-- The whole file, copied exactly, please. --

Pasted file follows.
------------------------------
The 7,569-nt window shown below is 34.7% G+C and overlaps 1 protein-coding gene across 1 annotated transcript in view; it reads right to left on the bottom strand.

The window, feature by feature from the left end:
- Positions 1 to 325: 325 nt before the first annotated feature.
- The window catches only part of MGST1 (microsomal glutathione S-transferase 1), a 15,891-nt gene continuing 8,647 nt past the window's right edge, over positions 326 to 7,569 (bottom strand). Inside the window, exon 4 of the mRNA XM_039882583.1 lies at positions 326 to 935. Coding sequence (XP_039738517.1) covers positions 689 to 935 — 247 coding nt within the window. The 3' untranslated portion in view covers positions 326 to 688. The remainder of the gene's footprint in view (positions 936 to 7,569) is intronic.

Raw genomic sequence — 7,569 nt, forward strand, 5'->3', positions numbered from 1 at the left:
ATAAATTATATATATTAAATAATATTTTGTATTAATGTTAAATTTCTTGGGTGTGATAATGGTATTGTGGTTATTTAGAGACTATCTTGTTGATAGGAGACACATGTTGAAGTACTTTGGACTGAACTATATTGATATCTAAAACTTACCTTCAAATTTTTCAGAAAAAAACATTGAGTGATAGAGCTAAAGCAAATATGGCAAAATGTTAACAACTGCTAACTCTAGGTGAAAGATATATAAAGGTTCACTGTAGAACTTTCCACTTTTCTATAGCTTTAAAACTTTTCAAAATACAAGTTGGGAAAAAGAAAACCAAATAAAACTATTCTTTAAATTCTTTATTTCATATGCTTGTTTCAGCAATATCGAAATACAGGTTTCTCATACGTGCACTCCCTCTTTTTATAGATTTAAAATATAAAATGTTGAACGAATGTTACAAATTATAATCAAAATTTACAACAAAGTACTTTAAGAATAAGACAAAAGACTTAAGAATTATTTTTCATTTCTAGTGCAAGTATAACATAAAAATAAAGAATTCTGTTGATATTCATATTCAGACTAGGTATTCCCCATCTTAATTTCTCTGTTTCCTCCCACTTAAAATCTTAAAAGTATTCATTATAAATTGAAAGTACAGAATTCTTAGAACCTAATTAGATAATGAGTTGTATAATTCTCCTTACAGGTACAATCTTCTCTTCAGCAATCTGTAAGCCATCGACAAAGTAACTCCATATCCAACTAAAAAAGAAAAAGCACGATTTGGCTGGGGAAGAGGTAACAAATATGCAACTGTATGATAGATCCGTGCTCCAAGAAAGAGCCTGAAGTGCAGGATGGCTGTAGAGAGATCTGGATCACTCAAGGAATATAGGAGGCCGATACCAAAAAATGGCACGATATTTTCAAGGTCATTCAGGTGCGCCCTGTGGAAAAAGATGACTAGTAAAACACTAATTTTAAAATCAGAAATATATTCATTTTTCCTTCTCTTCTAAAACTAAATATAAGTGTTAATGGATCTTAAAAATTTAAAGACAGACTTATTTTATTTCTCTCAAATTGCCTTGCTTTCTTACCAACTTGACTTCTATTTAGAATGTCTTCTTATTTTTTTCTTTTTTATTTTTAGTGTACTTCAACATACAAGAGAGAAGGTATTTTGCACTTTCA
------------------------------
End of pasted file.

The 7,569-nt window shown below is 34.7% G+C and overlaps 1 protein-coding gene across 1 annotated transcript in view; it reads right to left on the bottom strand.

The window, feature by feature from the left end:
- Positions 1 to 325: 325 nt before the first annotated feature.
- The window catches only part of MGST1 (microsomal glutathione S-transferase 1), a 15,891-nt gene continuing 8,647 nt past the window's right edge, over positions 326 to 7,569 (bottom strand). Inside the window, exon 4 of the mRNA XM_039882583.1 lies at positions 326 to 935. Coding sequence (XP_039738517.1) covers positions 689 to 935 — 247 coding nt within the window. The 3' untranslated portion in view covers positions 326 to 688. The remainder of the gene's footprint in view (positions 936 to 7,569) is intronic.

Raw genomic sequence — 7,569 nt, forward strand, 5'->3', positions numbered from 1 at the left:
ATAAATTATATATATTAAATAATATTTTGTATTAATGTTAAATTTCTTGGGTGTGATAATGGTATTGTGGTTATTTAGAGACTATCTTGTTGATAGGAGACACATGTTGAAGTACTTTGGACTGAACTATATTGATATCTAAAACTTACCTTCAAATTTTTCAGAAAAAAACATTGAGTGATAGAGCTAAAGCAAATATGGCAAAATGTTAACAACTGCTAACTCTAGGTGAAAGATATATAAAGGTTCACTGTAGAACTTTCCACTTTTCTATAGCTTTAAAACTTTTCAAAATACAAGTTGGGAAAAAGAAAACCAAATAAAACTATTCTTTAAATTCTTTATTTCATATGCTTGTTTCAGCAATATCGAAATACAGGTTTCTCATACGTGCACTCCCTCTTTTTATAGATTTAAAATATAAAATGTTGAACGAATGTTACAAATTATAATCAAAATTTACAACAAAGTACTTTAAGAATAAGACAAAAGACTTAAGAATTATTTTTCATTTCTAGTGCAAGTATAACATAAAAATAAAGAATTCTGTTGATATTCATATTCAGACTAGGTATTCCCCATCTTAATTTCTCTGTTTCCTCCCACTTAAAATCTTAAAAGTATTCATTATAAATTGAAAGTACAGAATTCTTAGAACCTAATTAGATAATGAGTTGTATAATTCTCCTTACAGGTACAATCTTCTCTTCAGCAATCTGTAAGCCATCGACAAAGTAACTCCATATCCAACTAAAAAAGAAAAAGCACGATTTGGCTGGGGAAGAGGTAACAAATATGCAACTGTATGATAGATCCGTGCTCCAAGAAAGAGCCTGAAGTGCAGGATGGCTGTAGAGAGATCTGGATCACTCAAGGAATATAGGAGGCCGATACCAAAAAATGGCACGATATTTTCAAGGTCATTCAGGTGCGCCCTGTGGAAAAAGATGACTAGTAAAACACTAATTTTAAAATCAGAAATATATTCATTTTTCCTTCTCTTCTAAAACTAAATATAAGTGTTAATGGATCTTAAAAATTTAAAGACAGACTTATTTTATTTCTCTCAAATTGCCTTGCTTTCTTACCAACTTGACTTCTATTTAGAATGTCTTCTTATTTTTTTCTTTTTTATTTTTAGTGTACTTCAACATACAAGAGAGAAGGTATTTTGCACTTTCA